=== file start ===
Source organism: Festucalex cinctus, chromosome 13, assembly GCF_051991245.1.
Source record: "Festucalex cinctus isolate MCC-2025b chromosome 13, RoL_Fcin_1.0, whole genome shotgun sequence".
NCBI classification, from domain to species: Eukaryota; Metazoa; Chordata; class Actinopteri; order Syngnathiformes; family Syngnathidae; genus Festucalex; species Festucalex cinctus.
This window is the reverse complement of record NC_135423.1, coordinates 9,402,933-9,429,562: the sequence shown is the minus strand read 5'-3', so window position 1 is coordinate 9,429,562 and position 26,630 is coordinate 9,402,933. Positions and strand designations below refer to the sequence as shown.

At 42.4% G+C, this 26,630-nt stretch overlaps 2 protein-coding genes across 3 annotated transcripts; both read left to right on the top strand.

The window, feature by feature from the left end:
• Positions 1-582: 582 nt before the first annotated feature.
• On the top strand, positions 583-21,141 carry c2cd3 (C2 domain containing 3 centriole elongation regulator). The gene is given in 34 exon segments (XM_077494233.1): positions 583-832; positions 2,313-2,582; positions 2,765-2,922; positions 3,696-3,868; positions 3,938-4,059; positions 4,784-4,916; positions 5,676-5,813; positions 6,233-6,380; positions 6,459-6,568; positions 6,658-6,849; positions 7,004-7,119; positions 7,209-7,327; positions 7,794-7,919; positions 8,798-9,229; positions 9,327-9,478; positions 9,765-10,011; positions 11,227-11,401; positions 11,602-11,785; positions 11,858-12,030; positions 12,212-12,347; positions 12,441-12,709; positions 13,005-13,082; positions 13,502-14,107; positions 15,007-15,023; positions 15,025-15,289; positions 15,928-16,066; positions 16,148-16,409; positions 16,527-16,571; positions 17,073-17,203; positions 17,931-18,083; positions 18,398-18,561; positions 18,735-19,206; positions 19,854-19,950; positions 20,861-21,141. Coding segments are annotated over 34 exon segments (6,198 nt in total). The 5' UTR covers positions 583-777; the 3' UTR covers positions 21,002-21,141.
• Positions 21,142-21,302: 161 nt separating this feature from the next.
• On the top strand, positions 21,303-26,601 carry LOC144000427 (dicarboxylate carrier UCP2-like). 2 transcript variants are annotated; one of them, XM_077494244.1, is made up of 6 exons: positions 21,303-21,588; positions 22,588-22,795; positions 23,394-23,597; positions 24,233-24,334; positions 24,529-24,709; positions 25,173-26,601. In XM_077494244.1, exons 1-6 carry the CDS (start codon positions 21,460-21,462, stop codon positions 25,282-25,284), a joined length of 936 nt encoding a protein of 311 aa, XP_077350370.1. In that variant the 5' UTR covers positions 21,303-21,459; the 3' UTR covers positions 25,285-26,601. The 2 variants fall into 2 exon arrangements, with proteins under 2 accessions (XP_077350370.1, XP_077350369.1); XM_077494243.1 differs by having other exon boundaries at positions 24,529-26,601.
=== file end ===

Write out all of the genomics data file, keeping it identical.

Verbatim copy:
Source organism: Festucalex cinctus, chromosome 13, assembly GCF_051991245.1.
Source record: "Festucalex cinctus isolate MCC-2025b chromosome 13, RoL_Fcin_1.0, whole genome shotgun sequence".
NCBI classification, from domain to species: Eukaryota; Metazoa; Chordata; class Actinopteri; order Syngnathiformes; family Syngnathidae; genus Festucalex; species Festucalex cinctus.
This window is the reverse complement of record NC_135423.1, coordinates 9,402,933-9,429,562: the sequence shown is the minus strand read 5'-3', so window position 1 is coordinate 9,429,562 and position 26,630 is coordinate 9,402,933. Positions and strand designations below refer to the sequence as shown.

At 42.4% G+C, this 26,630-nt stretch overlaps 2 protein-coding genes across 3 annotated transcripts; both read left to right on the top strand.

The window, feature by feature from the left end:
• Positions 1-582: 582 nt before the first annotated feature.
• On the top strand, positions 583-21,141 carry c2cd3 (C2 domain containing 3 centriole elongation regulator). The gene is given in 34 exon segments (XM_077494233.1): positions 583-832; positions 2,313-2,582; positions 2,765-2,922; positions 3,696-3,868; positions 3,938-4,059; positions 4,784-4,916; positions 5,676-5,813; positions 6,233-6,380; positions 6,459-6,568; positions 6,658-6,849; positions 7,004-7,119; positions 7,209-7,327; positions 7,794-7,919; positions 8,798-9,229; positions 9,327-9,478; positions 9,765-10,011; positions 11,227-11,401; positions 11,602-11,785; positions 11,858-12,030; positions 12,212-12,347; positions 12,441-12,709; positions 13,005-13,082; positions 13,502-14,107; positions 15,007-15,023; positions 15,025-15,289; positions 15,928-16,066; positions 16,148-16,409; positions 16,527-16,571; positions 17,073-17,203; positions 17,931-18,083; positions 18,398-18,561; positions 18,735-19,206; positions 19,854-19,950; positions 20,861-21,141. Coding segments are annotated over 34 exon segments (6,198 nt in total). The 5' UTR covers positions 583-777; the 3' UTR covers positions 21,002-21,141.
• Positions 21,142-21,302: 161 nt separating this feature from the next.
• On the top strand, positions 21,303-26,601 carry LOC144000427 (dicarboxylate carrier UCP2-like). 2 transcript variants are annotated; one of them, XM_077494244.1, is made up of 6 exons: positions 21,303-21,588; positions 22,588-22,795; positions 23,394-23,597; positions 24,233-24,334; positions 24,529-24,709; positions 25,173-26,601. In XM_077494244.1, exons 1-6 carry the CDS (start codon positions 21,460-21,462, stop codon positions 25,282-25,284), a joined length of 936 nt encoding a protein of 311 aa, XP_077350370.1. In that variant the 5' UTR covers positions 21,303-21,459; the 3' UTR covers positions 25,285-26,601. The 2 variants fall into 2 exon arrangements, with proteins under 2 accessions (XP_077350370.1, XP_077350369.1); XM_077494243.1 differs by having other exon boundaries at positions 24,529-26,601.